It’s important to fully understand all terms and implications of your agreement before signing. At Resolvium, we emphasize clear, comprehensive communication to ensure both parties fully understand the outcomes of their mediated agreement.

No, you do not necessarily have to be in the same room during mediation. While many mediations occur with both parties present in the same room, there are situations where it may be more beneficial or comfortable to conduct sessions separately. This is often referred to as “caucus” or “shuttle” mediation.

In shuttle mediation, the mediator goes back and forth between the two parties, who are in separate rooms. This can be useful if there is a high level of conflict, tension or discomfort between the parties.

The decision to be in the same room or separate rooms can be made based on the preference of the parties and the recommendation of the mediator. At Resolvium, we aim to create an environment that promotes effective communication and comfort for all parties involved.

Yes, absolutely. Mediation is not limited to married couples. It is a flexible process that can be used to resolve disputes in any type of relationship. The goal of mediation is to help parties find mutually agreeable solutions, regardless of the nature of their relationship.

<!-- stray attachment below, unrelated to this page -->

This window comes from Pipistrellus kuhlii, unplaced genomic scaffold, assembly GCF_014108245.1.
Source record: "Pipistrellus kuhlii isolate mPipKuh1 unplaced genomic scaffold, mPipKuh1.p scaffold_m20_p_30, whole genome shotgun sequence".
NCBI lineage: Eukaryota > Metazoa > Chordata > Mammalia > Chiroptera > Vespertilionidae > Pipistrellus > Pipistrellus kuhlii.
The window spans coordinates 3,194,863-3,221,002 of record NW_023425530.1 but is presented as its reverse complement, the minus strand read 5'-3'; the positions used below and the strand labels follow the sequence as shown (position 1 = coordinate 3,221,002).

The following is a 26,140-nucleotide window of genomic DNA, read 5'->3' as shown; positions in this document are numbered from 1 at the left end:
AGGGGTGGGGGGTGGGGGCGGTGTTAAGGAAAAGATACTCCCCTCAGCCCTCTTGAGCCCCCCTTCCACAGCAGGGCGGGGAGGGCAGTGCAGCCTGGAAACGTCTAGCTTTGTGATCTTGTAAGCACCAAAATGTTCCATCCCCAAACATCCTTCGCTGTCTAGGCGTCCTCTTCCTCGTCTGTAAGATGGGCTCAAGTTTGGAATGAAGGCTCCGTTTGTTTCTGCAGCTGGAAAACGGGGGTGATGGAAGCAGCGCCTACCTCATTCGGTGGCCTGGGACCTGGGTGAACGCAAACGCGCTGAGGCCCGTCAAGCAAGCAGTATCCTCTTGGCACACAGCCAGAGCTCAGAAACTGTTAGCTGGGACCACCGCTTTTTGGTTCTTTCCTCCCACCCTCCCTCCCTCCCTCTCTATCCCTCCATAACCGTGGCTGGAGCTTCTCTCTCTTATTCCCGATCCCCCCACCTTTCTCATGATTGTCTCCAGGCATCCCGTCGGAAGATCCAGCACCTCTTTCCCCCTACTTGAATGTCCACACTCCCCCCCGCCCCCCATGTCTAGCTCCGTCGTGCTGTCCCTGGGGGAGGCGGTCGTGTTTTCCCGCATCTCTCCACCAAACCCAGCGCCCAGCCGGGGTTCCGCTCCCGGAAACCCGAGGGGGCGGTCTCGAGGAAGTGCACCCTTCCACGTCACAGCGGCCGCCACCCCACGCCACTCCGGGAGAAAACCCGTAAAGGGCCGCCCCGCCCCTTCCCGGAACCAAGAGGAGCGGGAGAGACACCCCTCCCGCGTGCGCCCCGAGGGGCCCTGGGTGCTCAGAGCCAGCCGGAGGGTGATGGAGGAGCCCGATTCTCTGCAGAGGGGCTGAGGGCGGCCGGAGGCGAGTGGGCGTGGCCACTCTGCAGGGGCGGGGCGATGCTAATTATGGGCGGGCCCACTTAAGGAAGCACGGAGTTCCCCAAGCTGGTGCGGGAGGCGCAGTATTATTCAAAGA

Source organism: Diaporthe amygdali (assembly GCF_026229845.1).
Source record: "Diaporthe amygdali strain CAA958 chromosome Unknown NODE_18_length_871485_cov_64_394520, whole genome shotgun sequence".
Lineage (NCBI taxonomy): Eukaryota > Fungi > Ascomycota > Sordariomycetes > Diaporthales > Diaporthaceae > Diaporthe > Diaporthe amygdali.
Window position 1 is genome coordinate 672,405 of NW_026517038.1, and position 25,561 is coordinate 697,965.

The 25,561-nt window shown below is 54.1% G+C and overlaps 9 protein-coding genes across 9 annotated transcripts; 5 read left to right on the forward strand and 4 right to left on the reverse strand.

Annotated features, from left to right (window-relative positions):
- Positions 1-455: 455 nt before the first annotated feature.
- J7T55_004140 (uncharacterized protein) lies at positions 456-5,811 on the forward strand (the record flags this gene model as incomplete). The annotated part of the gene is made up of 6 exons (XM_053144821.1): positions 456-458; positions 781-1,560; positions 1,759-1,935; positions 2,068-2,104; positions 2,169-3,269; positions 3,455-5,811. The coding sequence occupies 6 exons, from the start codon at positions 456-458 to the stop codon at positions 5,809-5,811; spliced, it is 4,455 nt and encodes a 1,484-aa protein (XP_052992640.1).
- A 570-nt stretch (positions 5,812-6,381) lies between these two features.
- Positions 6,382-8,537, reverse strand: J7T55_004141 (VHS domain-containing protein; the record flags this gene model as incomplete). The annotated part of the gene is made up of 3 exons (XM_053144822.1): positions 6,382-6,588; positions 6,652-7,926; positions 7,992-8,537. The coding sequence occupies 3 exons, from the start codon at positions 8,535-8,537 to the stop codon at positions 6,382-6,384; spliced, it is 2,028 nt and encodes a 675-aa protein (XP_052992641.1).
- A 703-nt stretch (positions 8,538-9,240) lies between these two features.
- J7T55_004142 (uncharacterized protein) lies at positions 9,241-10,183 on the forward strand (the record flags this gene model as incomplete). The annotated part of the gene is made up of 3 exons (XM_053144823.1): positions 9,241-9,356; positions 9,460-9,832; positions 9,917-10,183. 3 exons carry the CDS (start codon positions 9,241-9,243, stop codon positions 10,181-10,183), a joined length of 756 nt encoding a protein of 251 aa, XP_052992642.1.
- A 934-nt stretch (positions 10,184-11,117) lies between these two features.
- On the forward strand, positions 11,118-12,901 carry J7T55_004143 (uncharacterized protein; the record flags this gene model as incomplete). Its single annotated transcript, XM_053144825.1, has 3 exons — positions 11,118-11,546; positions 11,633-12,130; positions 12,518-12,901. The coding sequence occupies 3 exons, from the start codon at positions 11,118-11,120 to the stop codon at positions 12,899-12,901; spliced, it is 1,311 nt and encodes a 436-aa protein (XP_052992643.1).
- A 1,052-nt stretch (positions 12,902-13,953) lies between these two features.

These include:

  • Cohabiting Couples: Mediation can help resolve issues related to property division, financial matters, and even pet custody.

  • Parenting Disputes: If you’re not married but share children, mediation can be an effective way to work out child custody arrangements, parenting plans, and child support issues.

  • Separating Partners: If you’re in a domestic partnership or civil union, mediation can help address the same issues that arise in a traditional divorce.

After successful divorce mediation, the following steps typically occur:

  • Drafting the Agreement: The mediator, or in some cases an attorney, will draft a formal agreement based on the decisions made during mediation. This is often called a Memorandum of Understanding or Marital Settlement Agreement.

  • Reviewing the Agreement: Both parties, ideally with their respective attorneys, should thoroughly review the document to ensure it accurately reflects their understanding and agreements.

  • Signing the Agreement: Once both parties agree that the document is accurate and complete, they will sign the agreement.

  • Court Approval: The signed agreement is submitted to the court for approval. Once approved, it becomes part of the final divorce decree.

  • Compliance: Both parties must then comply with the terms of the agreement. If one party fails to do so, the other party can take legal action to enforce it.